For Day 5 of our 16 Days of Activism blog series, actor and Women's Aid Ambassador Bill Ward shares how researching for a role opened his eyes to the extraordinary work of our grassroots movement.

Strength in number and unity: over 40 years of tackling domestic abuse

For Day 5 of our 16 Days of Activism blog series, actor and Women’s Aid Ambassador Bill Ward shares how researching for a role opened his eyes to the extraordinary work of our grassroots movement.

I first came across Women’s Aid when I was researching a Coronation Street storyline about domestic abuse a few years ago.  I’ll be honest: I really didn’t know very much about them –  to my shame I knew very little about the subject area full stop – but their helpfulness and support with my research opened my eyes to the extraordinary work they do, and what they have achieved in the 41 years since they began.

So. Women’s Aid grew out of the women’s liberation movement of the late 1960s and early 1970s. As women came together, it became clear that domestic violence was rife within society.  Astonishingly, it still is. Women’s Aid was formed as a collective, grassroots movement, and this is still its ethos: that there is strength in number and unity.

The first Women’s Aid Federation was set up in 1974. It was the first domestic abuse organisation to unite almost 40 refuge services across the country, and provided practical and emotional support, as part of a range of services, to women and children experiencing domestic abuse.

Jo Sutton, a social work student, was the first national co-ordinator of Women’s Aid, and Jalna Hanmer chaired the very first meeting. For the first time, there was a national body to co-ordinate the campaign for new laws and policies, and to improve support for victims. Women’s Aid still operates like this today – but now as a federation of over 220 organisations.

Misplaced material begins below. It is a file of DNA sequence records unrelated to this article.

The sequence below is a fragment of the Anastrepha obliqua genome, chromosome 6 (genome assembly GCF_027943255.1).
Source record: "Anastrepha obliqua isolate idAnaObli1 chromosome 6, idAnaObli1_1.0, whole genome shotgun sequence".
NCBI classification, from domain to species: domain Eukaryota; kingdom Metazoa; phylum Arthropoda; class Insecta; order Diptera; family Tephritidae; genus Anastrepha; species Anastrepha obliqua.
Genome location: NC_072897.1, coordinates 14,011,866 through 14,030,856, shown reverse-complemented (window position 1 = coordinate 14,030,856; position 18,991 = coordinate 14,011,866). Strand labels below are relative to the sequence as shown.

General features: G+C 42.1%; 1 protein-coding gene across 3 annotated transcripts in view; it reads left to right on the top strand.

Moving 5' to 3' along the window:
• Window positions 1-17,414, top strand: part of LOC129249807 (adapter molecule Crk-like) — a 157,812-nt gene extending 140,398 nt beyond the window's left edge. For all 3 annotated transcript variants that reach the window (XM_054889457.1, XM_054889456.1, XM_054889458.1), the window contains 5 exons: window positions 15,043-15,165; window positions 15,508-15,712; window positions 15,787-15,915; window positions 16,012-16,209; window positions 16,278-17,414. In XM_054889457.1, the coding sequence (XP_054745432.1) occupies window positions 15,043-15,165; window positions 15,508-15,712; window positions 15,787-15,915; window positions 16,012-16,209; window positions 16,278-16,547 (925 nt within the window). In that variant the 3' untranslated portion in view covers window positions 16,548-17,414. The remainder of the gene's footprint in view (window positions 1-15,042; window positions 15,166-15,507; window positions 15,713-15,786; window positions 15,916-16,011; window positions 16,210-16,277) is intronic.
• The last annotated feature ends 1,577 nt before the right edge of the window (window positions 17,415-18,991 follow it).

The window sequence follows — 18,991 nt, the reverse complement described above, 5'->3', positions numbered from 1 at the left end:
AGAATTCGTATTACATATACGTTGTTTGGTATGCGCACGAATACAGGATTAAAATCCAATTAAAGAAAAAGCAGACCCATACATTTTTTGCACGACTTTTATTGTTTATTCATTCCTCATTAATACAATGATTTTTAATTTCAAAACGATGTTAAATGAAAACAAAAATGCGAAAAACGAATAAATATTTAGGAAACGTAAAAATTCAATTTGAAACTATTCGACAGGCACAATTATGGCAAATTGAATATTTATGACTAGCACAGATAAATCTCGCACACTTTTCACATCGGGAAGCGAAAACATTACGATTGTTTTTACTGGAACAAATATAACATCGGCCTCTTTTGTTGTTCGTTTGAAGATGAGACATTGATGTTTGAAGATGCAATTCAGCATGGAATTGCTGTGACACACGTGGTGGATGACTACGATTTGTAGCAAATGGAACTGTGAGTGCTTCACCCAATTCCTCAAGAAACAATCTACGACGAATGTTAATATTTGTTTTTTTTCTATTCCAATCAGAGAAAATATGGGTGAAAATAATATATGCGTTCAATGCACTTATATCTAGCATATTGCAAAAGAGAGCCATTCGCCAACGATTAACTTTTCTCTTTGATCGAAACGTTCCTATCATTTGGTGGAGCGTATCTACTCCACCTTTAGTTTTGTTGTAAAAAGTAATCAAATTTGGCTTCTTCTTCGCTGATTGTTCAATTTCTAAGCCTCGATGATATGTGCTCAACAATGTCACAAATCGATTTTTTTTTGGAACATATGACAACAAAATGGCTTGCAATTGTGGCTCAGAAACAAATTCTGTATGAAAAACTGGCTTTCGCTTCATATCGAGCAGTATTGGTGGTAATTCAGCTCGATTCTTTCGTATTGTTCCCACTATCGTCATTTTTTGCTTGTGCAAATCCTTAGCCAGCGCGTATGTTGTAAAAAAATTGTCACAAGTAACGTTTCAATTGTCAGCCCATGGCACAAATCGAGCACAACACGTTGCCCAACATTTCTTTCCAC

Many of the women who came together to form Women’s Aid  in the 1970s were themselves survivors; they had fled domestic violence, often with their children, and had to fight to establish somewhere safe for women to go. In some cases, they literally squatted in a building to found a refuge.

This meant that these women truly understood what other victims needed when they came for help. They were experts – and this philosophy prevails today. Women’s Aid services are still often staffed and let by survivors of domestic violence. They help hundreds of thousands of women and children experiencing domestic violence every year, through more than 300 lifesaving services across the country.

Women’s Aid today – just like Women’s Aid in the 1970s – keeps the voices of survivors at the heart of everything they do. Their campaigns and policy work are shaped by what members of the federation and survivors highlight to them as being the key issues – such as funding for refuges, and criminalising controlling behaviour. They focus on women and their children being able to recover from domestic abuse, and achieve lasting stability and independence.

SOS vigil campaigners

SOS vigil campaigners

Let’s not forget that the services they provide are literally lifesaving. Without Women’s Aid, there are women who would have been killed, or never escape their abuser.

This is why Women’s Aid in 2015 is just as vital, innovative and inspiring as Women’s Aid in 1974. Domestic abuse – be that emotional, physical, financial, sexual – is still appallingly common.

On average, 2 women a week in England and Wales are killed by a partner or ex-partner.

This is why Women’s Aid needs our support.  There is a long way to go before we have eradicated domestic violence – and Women’s Aid are leading the way to do that.

How you can help

Sign up to make a regular gift to Women’s Aid today, and help us to reach more women and children living with domestic violence with our life-saving services. We believe that everyone has the human right to live in safety, free from violence and abuse. Your gift will also support our work with policy makers, professionals, schools, and communities to prevent domestic abuse in the future.

Donate today

Bill Ward Photo by Peter Simpkin

About the author

Women’s Aid started working with Bill Ward in 2004 on a domestic violence storyline for ITV soap opera, Coronation Street. Following a great deal of research for his character, perpetrator of domestic violence Charlie Stubbs, Bill joined Women’s Aid as an Ambassador, to further raise awareness of the cause.

© 2022 Women's Aid Federation of England – Women’s Aid is a company limited by guarantee registered in England No: 3171880.

Women’s Aid is a registered charity in England No. 1054154

Terms & conditionsPrivacy & cookie policyProtect yourself onlineMedia │ Jobs │ Accessibility Guide

Log in with your credentials

Forgot your details?